7 Tips to Help Your Child Love Math

Feb 28, 2023 | Schertz

How many times have you heard the statement, “I don’t really like math”? There really isn’t a certain age group that expresses these feelings; these sentiments are felt from grade school into adulthood. What the child or adult is really saying is, “I don’t really understand math” or “New math concepts are really hard for me to grasp.” You can help change your child’s perspective by implementing these strategies.

  1. Identify prerequisite skills - Children often express a dislike because they did not completely master the prerequisite skills necessary to understand the current one. Work with us here at Mathnasium to determine the prerequisite skills and develop a plan for remediation.

  2. Incorporate games or other computer activities - Children often become bored with the same style of instruction. However, throwing paper and pencil out the window is not the answer. Develop a balanced variety of learning methods to break up the monotony.

  3. Switch roles - Encourage your child to “play school.” Allow your child to play the role of the teacher. Begin by choosing a skill he/she has mastered. Have them teach you the skill in their own words. Being able to reteach a skill to others demonstrates mastery and empowers the student as well.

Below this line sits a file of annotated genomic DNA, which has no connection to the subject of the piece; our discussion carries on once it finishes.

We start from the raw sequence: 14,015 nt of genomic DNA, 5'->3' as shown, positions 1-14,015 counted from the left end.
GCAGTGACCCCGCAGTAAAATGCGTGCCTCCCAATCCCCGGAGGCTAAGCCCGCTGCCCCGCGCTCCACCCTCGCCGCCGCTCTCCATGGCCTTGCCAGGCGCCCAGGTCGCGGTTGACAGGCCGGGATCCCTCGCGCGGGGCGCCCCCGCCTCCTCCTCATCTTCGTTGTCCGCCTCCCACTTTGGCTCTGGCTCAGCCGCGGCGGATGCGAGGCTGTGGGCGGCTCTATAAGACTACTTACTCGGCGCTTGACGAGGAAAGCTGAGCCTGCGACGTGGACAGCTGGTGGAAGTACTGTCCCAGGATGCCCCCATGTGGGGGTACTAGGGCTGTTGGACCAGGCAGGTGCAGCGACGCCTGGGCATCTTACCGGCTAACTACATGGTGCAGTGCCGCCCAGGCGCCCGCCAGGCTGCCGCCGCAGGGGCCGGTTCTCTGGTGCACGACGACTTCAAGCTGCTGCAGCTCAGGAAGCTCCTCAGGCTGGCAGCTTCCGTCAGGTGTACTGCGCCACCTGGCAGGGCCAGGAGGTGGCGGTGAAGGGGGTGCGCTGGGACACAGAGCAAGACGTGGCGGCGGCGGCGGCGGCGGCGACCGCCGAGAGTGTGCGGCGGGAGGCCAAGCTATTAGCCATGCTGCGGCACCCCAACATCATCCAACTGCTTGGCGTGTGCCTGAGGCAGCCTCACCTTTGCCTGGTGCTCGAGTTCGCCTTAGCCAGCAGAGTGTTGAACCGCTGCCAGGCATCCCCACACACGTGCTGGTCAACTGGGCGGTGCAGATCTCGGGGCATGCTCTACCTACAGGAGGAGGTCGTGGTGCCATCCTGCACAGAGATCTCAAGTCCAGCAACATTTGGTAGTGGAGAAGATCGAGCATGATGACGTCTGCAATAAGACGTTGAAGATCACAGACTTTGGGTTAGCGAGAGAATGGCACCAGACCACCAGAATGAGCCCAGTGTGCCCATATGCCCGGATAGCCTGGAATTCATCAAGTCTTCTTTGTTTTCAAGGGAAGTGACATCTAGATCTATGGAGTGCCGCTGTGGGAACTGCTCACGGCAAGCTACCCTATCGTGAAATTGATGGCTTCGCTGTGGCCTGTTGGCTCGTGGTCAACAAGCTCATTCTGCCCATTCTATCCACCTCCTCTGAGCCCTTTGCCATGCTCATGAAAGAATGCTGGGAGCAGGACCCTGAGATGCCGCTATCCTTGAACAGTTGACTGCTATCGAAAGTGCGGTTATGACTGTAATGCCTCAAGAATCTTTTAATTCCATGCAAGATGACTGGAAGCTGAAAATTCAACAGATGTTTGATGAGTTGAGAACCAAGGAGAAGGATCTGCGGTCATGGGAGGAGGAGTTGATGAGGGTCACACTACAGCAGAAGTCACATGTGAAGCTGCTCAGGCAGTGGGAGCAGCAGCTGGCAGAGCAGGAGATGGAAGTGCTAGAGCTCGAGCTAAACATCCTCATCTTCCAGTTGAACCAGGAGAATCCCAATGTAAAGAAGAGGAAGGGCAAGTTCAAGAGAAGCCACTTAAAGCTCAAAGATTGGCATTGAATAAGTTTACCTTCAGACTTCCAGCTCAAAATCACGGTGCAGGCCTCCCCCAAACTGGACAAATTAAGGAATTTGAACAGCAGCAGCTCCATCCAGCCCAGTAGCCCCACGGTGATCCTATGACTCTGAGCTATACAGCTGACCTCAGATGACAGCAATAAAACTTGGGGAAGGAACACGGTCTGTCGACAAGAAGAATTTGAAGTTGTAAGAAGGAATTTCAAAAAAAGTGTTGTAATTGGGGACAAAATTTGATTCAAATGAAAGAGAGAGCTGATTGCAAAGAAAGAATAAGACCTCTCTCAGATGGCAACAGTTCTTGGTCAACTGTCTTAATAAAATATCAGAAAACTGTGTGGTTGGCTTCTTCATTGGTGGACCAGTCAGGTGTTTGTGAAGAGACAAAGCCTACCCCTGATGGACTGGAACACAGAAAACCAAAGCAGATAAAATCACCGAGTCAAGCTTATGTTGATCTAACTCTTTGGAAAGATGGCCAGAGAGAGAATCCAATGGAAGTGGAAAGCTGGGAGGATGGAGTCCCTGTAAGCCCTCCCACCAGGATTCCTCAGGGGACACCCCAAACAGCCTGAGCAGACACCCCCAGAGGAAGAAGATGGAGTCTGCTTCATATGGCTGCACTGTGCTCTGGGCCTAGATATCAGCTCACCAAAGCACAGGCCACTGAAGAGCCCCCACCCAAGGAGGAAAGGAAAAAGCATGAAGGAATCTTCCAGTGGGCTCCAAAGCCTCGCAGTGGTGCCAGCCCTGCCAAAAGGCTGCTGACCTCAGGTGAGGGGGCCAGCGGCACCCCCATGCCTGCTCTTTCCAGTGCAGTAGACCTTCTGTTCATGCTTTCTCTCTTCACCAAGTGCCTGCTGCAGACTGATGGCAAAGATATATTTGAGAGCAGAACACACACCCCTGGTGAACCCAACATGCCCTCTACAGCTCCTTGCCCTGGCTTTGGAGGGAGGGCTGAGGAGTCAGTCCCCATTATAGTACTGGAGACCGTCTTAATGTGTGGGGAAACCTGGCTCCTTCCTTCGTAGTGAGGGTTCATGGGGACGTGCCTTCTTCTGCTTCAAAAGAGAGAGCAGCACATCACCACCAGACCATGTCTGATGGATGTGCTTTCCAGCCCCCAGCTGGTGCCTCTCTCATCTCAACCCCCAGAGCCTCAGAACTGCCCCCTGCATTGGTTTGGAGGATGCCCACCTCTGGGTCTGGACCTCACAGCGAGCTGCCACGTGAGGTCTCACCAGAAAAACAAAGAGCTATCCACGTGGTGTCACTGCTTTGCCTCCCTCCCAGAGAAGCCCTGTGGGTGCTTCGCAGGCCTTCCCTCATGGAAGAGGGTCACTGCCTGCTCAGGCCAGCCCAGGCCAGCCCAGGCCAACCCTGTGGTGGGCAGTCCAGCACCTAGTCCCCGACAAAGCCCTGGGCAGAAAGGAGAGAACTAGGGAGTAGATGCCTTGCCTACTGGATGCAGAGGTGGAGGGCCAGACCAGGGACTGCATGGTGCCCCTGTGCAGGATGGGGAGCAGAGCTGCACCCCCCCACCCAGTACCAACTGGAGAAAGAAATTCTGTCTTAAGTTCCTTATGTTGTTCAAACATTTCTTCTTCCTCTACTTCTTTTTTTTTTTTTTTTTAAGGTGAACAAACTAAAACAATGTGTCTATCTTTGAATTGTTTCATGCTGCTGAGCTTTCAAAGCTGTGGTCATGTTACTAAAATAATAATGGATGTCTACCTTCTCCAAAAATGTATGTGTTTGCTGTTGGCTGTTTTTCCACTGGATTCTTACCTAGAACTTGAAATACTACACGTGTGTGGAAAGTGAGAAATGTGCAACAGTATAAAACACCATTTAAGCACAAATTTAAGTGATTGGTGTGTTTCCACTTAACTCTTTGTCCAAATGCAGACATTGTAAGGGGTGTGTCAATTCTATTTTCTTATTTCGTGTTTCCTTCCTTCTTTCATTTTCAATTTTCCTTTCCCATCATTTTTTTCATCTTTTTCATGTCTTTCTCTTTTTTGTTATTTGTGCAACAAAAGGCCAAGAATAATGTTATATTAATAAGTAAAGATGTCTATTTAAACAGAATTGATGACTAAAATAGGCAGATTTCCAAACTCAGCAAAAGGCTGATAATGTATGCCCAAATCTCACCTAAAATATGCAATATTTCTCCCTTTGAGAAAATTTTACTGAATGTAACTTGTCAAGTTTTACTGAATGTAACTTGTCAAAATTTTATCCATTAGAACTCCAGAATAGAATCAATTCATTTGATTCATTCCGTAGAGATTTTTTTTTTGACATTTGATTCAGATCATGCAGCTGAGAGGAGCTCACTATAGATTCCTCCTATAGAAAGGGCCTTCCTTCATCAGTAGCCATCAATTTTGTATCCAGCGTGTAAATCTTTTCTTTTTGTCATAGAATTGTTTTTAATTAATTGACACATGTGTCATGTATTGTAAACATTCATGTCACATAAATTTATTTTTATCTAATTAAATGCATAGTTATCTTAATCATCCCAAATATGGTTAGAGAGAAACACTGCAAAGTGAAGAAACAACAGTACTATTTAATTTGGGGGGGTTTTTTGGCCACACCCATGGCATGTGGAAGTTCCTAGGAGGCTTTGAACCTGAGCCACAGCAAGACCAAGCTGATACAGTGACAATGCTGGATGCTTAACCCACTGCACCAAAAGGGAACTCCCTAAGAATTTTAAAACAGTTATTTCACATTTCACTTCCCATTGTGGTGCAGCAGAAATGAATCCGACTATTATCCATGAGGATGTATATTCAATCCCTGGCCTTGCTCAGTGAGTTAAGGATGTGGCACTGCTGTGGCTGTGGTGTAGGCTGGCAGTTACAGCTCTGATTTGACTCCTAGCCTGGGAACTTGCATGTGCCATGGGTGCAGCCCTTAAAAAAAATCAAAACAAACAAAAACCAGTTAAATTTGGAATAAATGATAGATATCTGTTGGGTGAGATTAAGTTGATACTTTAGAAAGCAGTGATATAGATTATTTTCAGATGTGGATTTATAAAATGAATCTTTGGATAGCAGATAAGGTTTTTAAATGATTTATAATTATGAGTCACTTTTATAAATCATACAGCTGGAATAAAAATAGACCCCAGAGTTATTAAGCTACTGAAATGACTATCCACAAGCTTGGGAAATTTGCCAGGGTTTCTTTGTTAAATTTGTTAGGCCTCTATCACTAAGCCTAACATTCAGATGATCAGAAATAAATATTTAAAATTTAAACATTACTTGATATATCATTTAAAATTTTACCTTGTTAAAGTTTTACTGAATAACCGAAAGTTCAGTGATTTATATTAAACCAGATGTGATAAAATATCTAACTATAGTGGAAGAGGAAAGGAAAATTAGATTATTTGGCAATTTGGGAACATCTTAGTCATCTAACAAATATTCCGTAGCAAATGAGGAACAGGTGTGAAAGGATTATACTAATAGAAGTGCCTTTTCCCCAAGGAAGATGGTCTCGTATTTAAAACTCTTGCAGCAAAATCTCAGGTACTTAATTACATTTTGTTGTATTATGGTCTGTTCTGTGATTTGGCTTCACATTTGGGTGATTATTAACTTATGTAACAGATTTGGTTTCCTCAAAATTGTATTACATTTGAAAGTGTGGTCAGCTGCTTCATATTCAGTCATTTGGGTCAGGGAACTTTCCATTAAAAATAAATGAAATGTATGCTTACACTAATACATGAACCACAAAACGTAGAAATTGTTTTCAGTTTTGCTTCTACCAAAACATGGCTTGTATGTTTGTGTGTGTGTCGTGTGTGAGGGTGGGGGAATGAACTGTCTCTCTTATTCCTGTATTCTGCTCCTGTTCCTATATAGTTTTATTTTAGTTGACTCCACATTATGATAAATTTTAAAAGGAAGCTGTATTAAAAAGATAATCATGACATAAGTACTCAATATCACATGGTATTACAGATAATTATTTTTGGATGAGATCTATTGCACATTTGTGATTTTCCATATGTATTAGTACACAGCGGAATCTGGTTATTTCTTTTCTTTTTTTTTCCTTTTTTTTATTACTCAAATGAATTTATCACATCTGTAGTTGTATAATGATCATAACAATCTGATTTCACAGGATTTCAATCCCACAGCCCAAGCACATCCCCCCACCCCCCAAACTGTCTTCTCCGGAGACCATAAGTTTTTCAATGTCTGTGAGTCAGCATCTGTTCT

4. Incorporate math into daily life - There are many opportunities to use math outside of the normal school day. Take some extra time to include your child in the grocery list planning process. For younger students, encourage counting opportunities while riding in the car. Identify shapes and colors in the environment. Use opportunities to regularly make connections to everyday life.

  5. Connect math to other areas of interest - Use your child’s specific interests to make a connection. If cooking peaks their interests, encourage them to analyze recipes by increasing or decreasing the amount of ingredients based on the size of your family.

We naturally encourage our children to read, write, and speak outside of school. Yet we often leave learning math skills to 45 minutes a day in the classroom. Like everything else, your child’s skills, confidence, and excitement about math will improve with daily practice, support, and encouragement.